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STELIOS HAJI-IOANNOU first announced his intention to bring easyJet-style success to the African market in late 2010. Bright orange Airbus jets have become a commonplace at many major and secondary airports across Europe. EasyJet was started in 1995 with two Boeing 737s and the investment of a portion of the Haji-Ioannou family fortune, and quickly stood up to growing rival, Ryanair. The airline recently announced record profits and plans for further growth.

On the other hand, the African airline industry remains largely untapped, currently served by numerous legacy carriers that rely on government support to cover any losses. The introduction of an easyJet replica will not go unnoticed; Fastjet faces numerous challenges if it is to successfully establish its presence in the African market.

Strains in the budding airline’s low-cost model are already occurring, with a revised operational turn-around time of up to 45 minutes expected; as opposed to the common 25 minute turnaround that is gospel with current low-cost carriers. This turnaround revision is due to the lack of experienced personnel and equipment at many African airports.

Find cheap fuel in most of the African continent is difficult. The unique infrastructure used and infrequent distribution channel to many destinations drives fuel-related costs to well above the norm.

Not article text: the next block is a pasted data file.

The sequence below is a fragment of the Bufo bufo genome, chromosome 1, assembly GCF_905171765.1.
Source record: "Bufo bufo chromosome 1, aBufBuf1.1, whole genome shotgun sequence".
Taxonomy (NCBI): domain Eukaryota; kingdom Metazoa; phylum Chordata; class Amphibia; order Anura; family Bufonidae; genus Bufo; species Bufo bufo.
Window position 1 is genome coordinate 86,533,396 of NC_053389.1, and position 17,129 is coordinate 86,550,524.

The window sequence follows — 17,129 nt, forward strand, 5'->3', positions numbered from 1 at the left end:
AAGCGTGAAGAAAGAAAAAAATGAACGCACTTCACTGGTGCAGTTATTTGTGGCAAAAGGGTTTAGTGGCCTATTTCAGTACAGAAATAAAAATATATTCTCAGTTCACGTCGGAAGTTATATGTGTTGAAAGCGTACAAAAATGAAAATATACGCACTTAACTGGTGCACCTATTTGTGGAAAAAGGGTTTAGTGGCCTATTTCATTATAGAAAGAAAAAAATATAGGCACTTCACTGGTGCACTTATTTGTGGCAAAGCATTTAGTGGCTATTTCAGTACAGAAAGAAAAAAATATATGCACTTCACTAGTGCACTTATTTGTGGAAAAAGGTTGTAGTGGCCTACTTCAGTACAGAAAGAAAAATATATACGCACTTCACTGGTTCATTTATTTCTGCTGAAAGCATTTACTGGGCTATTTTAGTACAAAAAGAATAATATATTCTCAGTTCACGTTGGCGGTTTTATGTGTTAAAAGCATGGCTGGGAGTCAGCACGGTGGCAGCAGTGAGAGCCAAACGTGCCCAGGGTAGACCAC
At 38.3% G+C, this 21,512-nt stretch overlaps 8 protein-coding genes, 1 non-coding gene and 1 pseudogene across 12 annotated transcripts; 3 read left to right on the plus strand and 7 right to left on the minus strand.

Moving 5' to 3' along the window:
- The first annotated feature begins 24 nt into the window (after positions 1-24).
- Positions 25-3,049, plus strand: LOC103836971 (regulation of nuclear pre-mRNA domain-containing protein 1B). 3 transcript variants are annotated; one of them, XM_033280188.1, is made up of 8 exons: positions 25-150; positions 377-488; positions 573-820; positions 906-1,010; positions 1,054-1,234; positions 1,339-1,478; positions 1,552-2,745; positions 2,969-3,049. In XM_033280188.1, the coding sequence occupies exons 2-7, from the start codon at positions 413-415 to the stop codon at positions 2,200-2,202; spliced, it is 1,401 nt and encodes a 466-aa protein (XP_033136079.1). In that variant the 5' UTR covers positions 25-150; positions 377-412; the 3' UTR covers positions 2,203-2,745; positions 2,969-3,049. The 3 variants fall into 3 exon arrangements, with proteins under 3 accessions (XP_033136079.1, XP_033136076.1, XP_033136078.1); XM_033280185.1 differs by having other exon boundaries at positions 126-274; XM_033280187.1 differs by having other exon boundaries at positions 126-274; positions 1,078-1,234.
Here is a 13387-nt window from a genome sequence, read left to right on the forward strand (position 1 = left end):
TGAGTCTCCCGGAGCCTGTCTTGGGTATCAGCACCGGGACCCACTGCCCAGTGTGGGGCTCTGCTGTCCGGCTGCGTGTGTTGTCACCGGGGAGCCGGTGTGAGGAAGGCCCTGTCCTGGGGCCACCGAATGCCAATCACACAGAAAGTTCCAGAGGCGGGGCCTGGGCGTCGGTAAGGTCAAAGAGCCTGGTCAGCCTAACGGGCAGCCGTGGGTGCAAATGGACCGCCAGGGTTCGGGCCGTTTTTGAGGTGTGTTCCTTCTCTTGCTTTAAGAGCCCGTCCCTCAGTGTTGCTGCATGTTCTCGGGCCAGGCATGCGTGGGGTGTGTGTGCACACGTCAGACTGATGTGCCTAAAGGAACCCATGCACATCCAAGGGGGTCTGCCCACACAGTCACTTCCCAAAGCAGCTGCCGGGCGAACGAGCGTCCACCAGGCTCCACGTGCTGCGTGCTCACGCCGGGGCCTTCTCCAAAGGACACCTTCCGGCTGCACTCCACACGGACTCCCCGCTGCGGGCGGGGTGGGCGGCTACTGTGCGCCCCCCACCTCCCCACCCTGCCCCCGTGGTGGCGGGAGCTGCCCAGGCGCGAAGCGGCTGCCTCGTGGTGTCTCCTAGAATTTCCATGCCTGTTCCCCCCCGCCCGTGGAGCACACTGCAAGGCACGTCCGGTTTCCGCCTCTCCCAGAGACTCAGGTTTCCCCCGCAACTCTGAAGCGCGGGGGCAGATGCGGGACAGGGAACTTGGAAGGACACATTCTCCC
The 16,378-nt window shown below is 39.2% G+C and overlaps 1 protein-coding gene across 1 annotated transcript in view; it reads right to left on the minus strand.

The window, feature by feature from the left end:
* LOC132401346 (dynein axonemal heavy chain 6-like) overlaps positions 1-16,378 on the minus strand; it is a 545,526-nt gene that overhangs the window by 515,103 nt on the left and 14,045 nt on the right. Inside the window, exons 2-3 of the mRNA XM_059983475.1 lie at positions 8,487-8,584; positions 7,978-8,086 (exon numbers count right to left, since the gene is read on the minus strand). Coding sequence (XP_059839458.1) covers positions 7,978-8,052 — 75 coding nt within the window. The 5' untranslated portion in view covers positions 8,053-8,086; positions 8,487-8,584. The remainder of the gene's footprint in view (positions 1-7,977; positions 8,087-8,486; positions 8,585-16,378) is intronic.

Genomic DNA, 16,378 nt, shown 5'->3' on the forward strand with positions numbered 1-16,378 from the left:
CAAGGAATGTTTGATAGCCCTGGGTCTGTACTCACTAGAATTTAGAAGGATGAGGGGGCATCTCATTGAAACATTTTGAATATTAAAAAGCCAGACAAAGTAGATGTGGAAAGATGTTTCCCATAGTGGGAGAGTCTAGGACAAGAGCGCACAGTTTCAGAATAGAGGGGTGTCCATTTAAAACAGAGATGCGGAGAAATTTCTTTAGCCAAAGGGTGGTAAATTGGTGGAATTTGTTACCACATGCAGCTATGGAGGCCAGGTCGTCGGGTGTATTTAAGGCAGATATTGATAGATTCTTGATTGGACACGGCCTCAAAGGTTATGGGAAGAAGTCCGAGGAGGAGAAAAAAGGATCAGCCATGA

In-keeping with easyJet tradition, Fastjet will commence operations by “piggy-backing” on the Air Operators Certificate of an existing, smaller carrier, Fly540. The turboprop operator will see its services slowly wound down as Fastjet’s colourful Airbus A319 operations take to the helm.

With its first base in Tanzania, Haji-Ioannou’s new airline will target markets in neighbouring countries such as Kenya and Uganda. Future plans will see the carrier branch out to more destinations, particularly in Western Africa, which see extremely limited low-cost operations.

Internet access and the concept of online purchasing across the entire continent is also still very much in its infancy, meaning potential passenger numbers will be lost simply due to a lack of internet access, a vital piece of the low-cost puzzle.

Also worth noting is the company’s interest in Nigerian and Ghanaian flights. This has proven to be a notoriously difficult market for airlines with foreign investments. Virgin Nigeria, later Air Nigeria, struggled to settle in the country and was often unfairly shunned by the national government which favoured local airlines.

Fastjet has ambitious plans which could see Haji-Ioannou add another success story to his already shining portfolio. This project will, however, face many hurdles on very new and untested territories. Fastjet’s aim of becoming a modern, safe and profitable low-cost airline in Africa may be ahead of its time, or exactly what traditionally ailing African economies need.

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